Tuesday, November 27, 2007

L.A. Times: How low will housing market go?

This November 27 story by Peter Y. Hong, and the related story "How low will they go?" are encouraging because the opinion in these stories has shifted dramatically to expecting further price erosion, and not some happy talk of a recovery. And if you want a chance to vote your guesstimate on how low prices will go, follow the link and get your chance!

So, how far will we limbo rock? How low will we go? And for how long? Sticking one's neck out with a market forecast is not something many academic market watchers are willing to do at this point, but a few souls have ventured opinions:

Starting with the biggest bear of the bunch, Christopher Thornburg of Beacon Economics, he estimates a 25% decline, and all areas will be affected. Take heed of his advice: "If you sit around and pretend you will be immune from the downfall, you're fooling yourself."

Edward E. Leamer of UCLA Anderson School of Business estimates a 20-25% drop, bottoming 2009-2010 timeframe.

Michael Carney at Cal Poly Pomona estimates a minimum 15% drop, bottoming at the end of 2009. He doesn't rule out a turnaround but he just doesn't see that happening now, citing buyers' reticence.

There were a few forecasts in a "it's neighborhood-specific" or "it's house-specific" style of argument.

Kenneth Rosen at UC Berkeley estimates an 8-15% decline, bottoming in mid-2009, and he thinks the affluent areas of Orange and Los Angeles counties will hold up well relative to other areas. He points out that each location is different and each house is different, and feels a very strong neighborhood might not see any decline.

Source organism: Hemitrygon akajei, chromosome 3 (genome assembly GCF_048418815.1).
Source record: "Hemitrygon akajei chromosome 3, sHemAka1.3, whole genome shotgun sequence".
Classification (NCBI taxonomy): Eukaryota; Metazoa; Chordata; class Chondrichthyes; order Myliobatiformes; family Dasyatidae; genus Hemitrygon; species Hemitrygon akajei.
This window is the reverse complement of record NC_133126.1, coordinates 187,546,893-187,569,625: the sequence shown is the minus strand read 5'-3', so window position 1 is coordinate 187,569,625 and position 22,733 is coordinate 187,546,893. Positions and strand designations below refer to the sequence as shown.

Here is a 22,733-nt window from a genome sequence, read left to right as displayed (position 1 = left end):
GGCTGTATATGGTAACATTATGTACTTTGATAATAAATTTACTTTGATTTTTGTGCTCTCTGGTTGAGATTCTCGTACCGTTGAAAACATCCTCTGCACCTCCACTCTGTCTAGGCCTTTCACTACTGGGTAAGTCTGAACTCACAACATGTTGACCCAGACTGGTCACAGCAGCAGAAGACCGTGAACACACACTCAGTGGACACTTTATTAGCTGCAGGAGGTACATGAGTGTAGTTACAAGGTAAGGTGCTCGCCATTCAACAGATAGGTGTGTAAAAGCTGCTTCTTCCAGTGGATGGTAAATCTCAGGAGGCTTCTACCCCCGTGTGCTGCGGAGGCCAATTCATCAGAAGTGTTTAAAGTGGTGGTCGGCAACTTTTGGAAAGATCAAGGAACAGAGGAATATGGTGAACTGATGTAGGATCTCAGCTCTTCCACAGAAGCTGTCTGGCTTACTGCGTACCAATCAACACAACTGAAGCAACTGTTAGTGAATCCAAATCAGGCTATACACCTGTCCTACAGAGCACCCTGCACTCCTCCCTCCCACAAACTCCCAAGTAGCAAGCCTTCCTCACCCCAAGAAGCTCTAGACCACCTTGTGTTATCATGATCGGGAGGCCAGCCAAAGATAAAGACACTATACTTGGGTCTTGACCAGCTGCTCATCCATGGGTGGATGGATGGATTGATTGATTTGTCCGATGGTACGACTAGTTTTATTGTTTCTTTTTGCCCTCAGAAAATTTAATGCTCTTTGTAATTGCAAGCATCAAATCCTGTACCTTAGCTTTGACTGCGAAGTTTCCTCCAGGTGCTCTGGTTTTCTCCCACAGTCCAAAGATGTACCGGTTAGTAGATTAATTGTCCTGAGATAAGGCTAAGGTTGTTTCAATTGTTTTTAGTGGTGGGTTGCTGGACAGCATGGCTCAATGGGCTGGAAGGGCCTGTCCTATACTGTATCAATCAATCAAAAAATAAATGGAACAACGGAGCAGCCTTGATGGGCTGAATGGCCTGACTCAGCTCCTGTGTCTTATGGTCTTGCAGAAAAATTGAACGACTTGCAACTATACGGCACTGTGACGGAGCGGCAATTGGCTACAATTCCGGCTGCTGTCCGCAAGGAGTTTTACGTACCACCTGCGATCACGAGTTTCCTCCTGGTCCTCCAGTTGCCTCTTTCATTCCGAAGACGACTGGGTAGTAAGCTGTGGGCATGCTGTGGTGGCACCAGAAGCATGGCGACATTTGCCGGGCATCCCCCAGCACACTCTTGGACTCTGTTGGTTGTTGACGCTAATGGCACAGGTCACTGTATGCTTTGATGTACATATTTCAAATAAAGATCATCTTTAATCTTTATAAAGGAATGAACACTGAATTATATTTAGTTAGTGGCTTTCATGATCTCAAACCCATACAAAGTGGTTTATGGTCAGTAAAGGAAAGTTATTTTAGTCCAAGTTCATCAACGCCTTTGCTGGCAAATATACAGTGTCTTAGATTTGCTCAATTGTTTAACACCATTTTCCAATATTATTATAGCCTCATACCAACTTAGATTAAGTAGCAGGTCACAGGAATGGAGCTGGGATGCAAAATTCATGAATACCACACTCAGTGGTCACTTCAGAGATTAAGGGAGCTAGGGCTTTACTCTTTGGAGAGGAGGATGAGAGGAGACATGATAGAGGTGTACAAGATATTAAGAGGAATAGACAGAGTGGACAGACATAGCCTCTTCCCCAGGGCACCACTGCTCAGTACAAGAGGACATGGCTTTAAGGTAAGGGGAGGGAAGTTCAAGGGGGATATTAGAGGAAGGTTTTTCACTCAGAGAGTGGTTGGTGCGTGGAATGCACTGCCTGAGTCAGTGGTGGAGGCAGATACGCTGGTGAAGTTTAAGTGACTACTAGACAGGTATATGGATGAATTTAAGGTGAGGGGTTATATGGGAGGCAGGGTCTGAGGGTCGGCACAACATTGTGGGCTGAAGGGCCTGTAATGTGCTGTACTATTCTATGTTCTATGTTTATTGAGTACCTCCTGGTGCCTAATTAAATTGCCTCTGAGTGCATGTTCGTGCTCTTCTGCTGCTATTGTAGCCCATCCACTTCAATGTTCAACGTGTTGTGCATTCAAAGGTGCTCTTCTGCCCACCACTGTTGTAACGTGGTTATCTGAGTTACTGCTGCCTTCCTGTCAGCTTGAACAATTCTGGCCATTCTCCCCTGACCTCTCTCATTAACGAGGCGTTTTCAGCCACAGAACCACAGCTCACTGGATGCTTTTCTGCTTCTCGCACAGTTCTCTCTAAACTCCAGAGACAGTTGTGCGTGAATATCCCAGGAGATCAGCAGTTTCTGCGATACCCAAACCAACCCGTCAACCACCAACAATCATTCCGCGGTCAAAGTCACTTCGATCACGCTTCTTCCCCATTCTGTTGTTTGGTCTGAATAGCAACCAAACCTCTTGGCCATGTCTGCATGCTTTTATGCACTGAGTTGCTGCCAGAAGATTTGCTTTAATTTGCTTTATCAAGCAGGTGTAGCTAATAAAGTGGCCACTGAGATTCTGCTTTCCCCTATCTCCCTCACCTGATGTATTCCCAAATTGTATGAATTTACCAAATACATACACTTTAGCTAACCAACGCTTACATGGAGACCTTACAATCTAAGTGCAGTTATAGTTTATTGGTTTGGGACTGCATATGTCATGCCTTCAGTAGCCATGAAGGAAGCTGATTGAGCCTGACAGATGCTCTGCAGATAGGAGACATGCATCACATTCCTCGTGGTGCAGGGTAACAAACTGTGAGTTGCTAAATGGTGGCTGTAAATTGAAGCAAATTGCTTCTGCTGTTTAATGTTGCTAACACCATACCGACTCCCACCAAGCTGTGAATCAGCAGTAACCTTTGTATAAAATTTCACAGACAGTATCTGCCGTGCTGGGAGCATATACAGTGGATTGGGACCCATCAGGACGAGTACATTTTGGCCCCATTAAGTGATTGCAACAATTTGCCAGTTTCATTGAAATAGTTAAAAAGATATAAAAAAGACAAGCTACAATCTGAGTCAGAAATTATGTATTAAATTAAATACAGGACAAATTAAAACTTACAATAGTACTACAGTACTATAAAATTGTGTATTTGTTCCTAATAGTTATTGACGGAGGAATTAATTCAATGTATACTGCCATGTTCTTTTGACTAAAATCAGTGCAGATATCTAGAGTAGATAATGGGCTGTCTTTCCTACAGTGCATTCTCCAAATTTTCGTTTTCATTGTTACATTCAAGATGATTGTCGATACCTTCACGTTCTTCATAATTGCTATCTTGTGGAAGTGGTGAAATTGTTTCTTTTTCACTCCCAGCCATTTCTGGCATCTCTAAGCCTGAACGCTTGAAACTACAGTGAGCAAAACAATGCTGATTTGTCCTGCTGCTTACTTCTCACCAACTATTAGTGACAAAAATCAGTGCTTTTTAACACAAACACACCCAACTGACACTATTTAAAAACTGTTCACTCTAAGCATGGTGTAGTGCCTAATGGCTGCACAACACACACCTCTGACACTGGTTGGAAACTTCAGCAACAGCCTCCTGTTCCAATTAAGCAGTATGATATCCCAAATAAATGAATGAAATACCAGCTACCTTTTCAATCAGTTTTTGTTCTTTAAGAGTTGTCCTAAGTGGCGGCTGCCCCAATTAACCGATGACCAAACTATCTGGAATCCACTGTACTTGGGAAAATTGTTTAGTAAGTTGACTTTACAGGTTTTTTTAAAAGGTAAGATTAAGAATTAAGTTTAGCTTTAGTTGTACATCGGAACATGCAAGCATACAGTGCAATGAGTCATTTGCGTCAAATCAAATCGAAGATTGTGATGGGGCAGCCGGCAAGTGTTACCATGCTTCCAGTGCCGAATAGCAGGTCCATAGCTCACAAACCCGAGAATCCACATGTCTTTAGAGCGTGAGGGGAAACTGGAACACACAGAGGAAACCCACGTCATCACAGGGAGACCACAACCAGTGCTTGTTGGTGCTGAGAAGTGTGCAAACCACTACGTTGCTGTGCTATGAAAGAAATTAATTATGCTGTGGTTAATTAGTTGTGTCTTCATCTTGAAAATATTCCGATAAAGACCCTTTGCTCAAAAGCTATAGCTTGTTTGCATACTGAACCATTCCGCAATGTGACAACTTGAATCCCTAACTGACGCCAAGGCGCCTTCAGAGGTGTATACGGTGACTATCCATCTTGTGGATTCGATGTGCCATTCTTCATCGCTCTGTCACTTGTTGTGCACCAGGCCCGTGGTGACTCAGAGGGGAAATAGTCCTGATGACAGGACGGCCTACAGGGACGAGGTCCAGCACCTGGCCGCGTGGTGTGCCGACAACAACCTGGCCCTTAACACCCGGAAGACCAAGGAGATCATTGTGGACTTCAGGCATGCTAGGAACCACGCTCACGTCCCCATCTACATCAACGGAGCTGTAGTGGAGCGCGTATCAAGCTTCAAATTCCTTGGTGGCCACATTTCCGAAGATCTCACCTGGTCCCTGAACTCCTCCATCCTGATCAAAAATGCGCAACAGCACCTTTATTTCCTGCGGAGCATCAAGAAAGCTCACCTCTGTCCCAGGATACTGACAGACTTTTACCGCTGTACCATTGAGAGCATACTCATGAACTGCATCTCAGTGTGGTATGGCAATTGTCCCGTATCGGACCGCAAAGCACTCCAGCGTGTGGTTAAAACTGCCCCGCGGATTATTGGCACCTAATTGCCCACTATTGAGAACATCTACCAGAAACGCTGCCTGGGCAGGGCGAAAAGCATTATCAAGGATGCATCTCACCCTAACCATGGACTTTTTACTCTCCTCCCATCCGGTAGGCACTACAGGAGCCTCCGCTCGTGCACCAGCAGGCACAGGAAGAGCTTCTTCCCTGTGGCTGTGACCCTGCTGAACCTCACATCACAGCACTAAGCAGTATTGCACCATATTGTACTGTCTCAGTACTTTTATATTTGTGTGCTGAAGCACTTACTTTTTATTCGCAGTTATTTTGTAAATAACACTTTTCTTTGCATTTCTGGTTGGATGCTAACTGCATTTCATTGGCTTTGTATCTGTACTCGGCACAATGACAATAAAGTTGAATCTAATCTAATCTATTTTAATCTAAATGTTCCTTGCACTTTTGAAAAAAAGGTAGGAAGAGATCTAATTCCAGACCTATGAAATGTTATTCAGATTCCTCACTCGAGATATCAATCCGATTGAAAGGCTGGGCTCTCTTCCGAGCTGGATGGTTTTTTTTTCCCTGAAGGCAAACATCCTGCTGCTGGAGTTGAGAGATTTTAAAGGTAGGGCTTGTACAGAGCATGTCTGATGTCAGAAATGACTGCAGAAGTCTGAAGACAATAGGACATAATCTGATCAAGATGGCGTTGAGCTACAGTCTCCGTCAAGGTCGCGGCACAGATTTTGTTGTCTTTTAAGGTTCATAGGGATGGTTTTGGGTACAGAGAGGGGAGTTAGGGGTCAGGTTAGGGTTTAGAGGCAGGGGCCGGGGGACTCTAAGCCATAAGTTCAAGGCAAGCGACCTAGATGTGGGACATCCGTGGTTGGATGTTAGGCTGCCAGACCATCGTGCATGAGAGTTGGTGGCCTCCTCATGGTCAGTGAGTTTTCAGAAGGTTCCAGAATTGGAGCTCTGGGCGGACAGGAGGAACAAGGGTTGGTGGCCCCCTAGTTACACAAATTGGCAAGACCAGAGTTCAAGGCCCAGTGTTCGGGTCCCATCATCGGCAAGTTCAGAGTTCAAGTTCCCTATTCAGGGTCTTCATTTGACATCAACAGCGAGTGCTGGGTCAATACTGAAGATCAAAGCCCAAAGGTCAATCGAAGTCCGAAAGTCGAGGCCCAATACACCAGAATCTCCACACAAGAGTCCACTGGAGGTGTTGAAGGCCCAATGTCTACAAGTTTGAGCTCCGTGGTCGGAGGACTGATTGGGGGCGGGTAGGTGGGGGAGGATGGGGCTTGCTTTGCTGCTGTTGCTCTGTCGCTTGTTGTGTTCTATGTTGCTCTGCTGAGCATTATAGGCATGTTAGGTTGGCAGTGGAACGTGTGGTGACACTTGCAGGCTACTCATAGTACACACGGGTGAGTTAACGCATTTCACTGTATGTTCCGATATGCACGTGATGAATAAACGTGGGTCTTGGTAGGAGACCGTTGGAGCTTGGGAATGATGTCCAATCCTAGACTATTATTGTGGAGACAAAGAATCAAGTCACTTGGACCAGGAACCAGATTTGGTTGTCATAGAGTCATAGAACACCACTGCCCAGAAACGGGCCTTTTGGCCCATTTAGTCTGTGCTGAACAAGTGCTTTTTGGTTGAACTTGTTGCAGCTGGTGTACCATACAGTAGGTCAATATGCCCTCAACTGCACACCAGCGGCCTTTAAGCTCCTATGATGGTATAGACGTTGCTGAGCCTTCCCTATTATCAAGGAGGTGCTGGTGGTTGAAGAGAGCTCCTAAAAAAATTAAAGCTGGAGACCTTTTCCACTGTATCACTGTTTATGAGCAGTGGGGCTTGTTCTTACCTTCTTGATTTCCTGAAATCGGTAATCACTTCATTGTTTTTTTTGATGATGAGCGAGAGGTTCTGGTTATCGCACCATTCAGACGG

Dolores Conway at Casden Real Estate Economics Forecast at USC estimates a 5-10% in tight areas of Orange and Los Angeles counties, 5-15% in those counties where supply is not so tight, and 10-20% out in Riverside and San Bernardino counties.

Of course Leslie Appleton-Young of CAR piped up, saying how difficult it was to gauge this downturn because it was "different" from the last downturn. She did not get the last downturn right either.

As encouraging as it is to see more realistic estimates of where we are going, I question whether they go far enough. Not one of these forecasters has addressed affordability, and only one has suggested that things will get back to normal when people buy homes to live in them, not flip them. When forecasters in a downturn keep trying to pinpoint the time of a bottom, that time almost invariably gets drawn out. Another problem with forecasting this trend is that although the forecasters acknowledge the economy will affect the trend, they are still making assumptions largely based on how the economy is right now - it is difficult to build a worsening economy scenario into the forecast. In a housing downturn that really pulls the economy down with it, how will some of those more downturn-resistant areas hold up? Just as home sellers keep slashing prices and chase a market down, forecasters are also typically behind the trend - and they'll keep revising their forecasts. It'll be interesting to see what evolves over the next year of this debacle.


Blogger Mike said...

i think even thornburg is underestimating it. by the time it's all said and done i'm saying 30-40% down from the peak in most areas of socal, and 40-60% in the less desirable areas (palmcaster, IE, south LA, central valley, etc.). market forces will dictate that lenders only lend out money that can be reasonably expected to be paid back under the terms of the original mortgage, and there will be at least a local recession, if not a nationwide one. we'll start to see signs of a recovery by 2012, earlier if price declines come faster.

what's your prediction bearmaster?